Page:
Keeping control

If you just want to copy some files there temporarily, and your backups are still small, there’s no competition, and you need have no concern over setting aside free space for your non-backup volume. But if you don’t plan how to deal with competition for free space, it’ll be too late when it has already happened. And this is one situation where early planning is important.

You can still use a non-backup volume in the same container as the backup volume, but when you create your volume, you may wish to set a reserve size by clicking on the Size Options… button when you’re creating the volume. As man diskutil explains:
“You can use a reserve to prevent running out of capacity due to competition from other Volumes or from a Container shrink attempt.”


You can also set a quota size, placing a maximum size on your non-backup volume:
“You can use a quota to enforce accounting or to manage against “unfair” premature filling-up of the parent Container due solely to this Volume at the expense of sibling Volumes.”

However, you can only set reserve and quota sizes when you create the volume. Even diskutil can’t change them once that volume has been created. The only way that I know to make such a change is to create a new volume with the desired sizes set, then move the contents of the original volume across to it.

Oddly, the less flexible option for your non-backup volume could prove the more accommodating here. Instead of adding your non-backup volume to the same container as that used by the backup volume, create it inside its own container. Then it’s guaranteed to have the whole of that container for free space, and there’s never any competition with the backup volume.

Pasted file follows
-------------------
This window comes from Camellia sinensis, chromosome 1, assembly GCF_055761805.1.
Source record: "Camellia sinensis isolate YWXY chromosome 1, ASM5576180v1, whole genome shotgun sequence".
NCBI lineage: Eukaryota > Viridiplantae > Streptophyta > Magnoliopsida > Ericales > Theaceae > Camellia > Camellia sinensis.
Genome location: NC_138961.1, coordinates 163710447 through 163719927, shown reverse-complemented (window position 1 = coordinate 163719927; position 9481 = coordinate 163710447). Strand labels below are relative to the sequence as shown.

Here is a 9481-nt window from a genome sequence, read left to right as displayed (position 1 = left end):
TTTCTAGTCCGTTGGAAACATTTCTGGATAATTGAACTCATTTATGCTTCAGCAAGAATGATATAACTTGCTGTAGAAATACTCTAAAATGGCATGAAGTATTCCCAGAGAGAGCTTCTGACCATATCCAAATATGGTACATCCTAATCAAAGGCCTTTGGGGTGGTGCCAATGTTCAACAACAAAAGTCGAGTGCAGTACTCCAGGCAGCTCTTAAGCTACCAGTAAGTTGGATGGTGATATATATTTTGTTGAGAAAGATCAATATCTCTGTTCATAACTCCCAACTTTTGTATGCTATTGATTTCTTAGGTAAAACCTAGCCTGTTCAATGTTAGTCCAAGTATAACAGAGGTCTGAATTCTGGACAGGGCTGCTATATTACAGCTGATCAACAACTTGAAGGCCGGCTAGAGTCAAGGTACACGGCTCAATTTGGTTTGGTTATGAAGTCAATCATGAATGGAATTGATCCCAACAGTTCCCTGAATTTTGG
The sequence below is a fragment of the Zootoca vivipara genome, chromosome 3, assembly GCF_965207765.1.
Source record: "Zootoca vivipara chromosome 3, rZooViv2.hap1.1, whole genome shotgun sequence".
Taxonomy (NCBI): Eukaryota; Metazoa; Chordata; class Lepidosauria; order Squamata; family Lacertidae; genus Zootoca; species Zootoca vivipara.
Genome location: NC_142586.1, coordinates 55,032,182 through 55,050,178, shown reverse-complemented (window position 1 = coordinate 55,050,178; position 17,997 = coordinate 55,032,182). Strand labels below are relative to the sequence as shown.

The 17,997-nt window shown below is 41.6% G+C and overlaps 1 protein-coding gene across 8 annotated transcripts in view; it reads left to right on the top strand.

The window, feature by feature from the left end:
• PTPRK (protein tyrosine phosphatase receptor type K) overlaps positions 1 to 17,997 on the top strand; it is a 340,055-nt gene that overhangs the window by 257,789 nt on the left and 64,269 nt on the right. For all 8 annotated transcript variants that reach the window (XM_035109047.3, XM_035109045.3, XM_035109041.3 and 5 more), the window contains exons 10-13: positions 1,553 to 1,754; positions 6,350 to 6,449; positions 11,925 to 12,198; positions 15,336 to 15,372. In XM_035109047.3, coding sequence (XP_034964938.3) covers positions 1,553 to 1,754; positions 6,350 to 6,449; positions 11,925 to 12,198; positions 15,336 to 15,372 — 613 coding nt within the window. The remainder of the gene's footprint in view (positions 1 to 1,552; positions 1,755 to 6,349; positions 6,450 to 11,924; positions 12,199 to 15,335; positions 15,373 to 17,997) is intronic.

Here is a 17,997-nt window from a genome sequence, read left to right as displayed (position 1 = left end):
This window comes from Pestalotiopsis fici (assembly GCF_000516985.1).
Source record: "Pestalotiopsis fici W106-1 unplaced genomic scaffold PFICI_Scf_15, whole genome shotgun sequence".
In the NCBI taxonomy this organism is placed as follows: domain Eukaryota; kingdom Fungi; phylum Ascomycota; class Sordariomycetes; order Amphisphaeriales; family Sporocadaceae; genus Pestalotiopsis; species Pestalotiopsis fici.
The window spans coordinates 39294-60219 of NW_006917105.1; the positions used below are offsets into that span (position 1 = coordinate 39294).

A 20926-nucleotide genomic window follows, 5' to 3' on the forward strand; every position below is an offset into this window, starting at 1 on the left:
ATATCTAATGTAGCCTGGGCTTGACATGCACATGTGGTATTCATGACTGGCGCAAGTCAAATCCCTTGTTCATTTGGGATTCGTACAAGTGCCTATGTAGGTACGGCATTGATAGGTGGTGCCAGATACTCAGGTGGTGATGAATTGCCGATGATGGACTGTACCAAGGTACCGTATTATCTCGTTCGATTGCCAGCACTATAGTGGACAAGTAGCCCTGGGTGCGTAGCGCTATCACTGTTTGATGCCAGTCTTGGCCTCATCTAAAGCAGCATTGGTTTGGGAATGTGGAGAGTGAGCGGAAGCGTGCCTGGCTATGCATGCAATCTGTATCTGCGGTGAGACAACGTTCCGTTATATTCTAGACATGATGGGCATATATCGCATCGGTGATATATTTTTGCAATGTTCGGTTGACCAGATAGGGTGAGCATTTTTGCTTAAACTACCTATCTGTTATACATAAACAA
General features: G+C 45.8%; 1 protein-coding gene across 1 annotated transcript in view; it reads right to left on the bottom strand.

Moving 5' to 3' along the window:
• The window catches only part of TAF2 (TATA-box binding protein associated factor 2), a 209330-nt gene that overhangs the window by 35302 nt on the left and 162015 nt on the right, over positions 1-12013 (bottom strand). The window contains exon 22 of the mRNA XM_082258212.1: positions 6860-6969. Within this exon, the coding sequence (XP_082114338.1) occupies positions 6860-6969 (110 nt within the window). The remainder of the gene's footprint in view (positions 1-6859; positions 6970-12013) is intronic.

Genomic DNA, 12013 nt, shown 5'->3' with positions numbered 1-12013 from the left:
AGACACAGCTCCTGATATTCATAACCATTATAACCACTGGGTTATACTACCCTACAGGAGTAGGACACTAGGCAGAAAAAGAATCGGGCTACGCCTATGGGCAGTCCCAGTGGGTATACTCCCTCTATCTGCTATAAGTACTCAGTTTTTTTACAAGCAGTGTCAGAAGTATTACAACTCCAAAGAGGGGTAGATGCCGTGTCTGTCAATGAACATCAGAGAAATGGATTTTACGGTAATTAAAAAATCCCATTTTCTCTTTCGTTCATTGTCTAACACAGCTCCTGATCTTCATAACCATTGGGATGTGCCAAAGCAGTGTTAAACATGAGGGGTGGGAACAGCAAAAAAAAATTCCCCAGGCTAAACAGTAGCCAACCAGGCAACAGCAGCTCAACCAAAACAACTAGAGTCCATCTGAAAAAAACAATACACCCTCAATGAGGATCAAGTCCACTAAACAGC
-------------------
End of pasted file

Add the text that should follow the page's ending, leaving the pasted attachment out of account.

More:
This is more accommodating in the long run, as you can change container sizes if you need to. There’s an element of risk: if the container with the backup volume is almost full, you won’t be able to repartition the disk giving another container more space, as that would destroy the contents of your backups.

Adding a container

When you add a new container to an existing backup disk, Disk Utility checks the contents of the existing container to see if it can be shrunk to accommodate the new container. That is a complex process when there are Time Machine backups already saved to its backup volume, as each of their snapshots has to be analysed in detail. That will take time, and there’s always the risk that there isn’t sufficient contiguous free space left on the disk to accommodate the new container. If that process fails, your fallback is simply to add a new volume to the backup container, setting its reserve size.

By far the best time to change the partitioning of a disk by adding a new container to it, is before setting it up for your backup volume, or soon afterwards. The later you leave it, and the more that gets backed up, the harder the task will be for Disk Utility.

One final thought arises from yesterday’s article about running First Aid in Disk Utility on backup disks. As of macOS 12.4, if you do want to check and repair any non-backup volumes inside the same container as your backup volume, you’re almost certainly going to have to do that in Recovery. Although there’s no guarantee that First Aid will work in regular macOS on a volume in a different container, it seems more likely to.

In case this all seems too much, I’ve summarised the main choices in a simple decision tree to help you decide what’s best.


I hope that helps you get more from that external storage.